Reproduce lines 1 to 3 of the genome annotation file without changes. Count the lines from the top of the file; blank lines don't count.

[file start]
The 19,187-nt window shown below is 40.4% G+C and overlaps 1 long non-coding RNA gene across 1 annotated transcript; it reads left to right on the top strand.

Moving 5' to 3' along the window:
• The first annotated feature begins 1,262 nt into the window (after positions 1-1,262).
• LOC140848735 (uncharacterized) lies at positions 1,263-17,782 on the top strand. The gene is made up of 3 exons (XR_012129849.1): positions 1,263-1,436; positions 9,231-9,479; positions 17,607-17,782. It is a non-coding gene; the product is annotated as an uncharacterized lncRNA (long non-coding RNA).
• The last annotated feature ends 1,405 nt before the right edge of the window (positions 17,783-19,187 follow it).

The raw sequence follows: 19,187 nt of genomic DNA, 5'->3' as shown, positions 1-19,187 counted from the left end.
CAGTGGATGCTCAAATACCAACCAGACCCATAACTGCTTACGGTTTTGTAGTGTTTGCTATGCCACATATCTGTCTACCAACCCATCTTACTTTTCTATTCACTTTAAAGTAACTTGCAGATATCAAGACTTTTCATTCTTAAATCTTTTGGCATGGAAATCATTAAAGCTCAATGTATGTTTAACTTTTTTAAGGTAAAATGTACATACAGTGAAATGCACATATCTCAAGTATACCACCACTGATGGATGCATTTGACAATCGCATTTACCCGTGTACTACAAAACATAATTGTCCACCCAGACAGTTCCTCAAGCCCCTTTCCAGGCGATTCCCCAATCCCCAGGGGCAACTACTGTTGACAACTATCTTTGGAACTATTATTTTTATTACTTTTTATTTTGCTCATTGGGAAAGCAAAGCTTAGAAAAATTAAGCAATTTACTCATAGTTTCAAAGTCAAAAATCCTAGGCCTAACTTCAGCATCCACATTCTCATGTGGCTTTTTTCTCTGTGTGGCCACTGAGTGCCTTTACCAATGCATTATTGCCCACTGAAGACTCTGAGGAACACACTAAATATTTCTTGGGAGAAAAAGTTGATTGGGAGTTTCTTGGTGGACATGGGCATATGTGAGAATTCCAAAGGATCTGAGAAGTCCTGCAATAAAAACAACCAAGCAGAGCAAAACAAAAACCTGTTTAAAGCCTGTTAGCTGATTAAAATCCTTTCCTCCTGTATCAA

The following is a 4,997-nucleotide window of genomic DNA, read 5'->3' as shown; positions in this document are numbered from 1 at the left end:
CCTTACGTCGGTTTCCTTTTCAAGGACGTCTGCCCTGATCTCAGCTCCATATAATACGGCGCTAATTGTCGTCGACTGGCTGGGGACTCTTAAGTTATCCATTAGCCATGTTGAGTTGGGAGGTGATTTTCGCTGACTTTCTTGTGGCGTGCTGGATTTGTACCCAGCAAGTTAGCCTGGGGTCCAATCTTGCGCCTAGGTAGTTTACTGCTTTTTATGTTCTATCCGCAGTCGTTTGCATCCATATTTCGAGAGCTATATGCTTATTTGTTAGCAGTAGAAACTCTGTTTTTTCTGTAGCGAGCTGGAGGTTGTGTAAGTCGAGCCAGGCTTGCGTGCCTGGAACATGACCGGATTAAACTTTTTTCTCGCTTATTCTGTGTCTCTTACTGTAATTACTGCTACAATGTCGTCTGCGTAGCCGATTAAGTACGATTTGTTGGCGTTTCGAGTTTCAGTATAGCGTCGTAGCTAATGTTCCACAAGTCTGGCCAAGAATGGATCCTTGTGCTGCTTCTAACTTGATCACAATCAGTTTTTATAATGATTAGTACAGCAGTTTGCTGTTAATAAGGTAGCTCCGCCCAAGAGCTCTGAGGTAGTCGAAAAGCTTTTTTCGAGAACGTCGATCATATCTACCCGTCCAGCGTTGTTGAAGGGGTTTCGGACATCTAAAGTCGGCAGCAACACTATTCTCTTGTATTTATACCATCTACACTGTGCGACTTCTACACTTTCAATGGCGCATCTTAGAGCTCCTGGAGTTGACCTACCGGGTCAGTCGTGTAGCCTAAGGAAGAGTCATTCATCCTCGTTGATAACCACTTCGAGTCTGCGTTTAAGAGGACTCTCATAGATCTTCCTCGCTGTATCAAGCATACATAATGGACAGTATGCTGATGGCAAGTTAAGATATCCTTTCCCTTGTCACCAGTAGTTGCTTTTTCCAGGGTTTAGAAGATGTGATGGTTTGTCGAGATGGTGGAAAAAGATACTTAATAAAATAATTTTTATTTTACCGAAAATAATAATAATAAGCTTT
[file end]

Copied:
The 19,187-nt window shown below is 40.4% G+C and overlaps 1 long non-coding RNA gene across 1 annotated transcript; it reads left to right on the top strand.

Moving 5' to 3' along the window:
• The first annotated feature begins 1,262 nt into the window (after positions 1-1,262).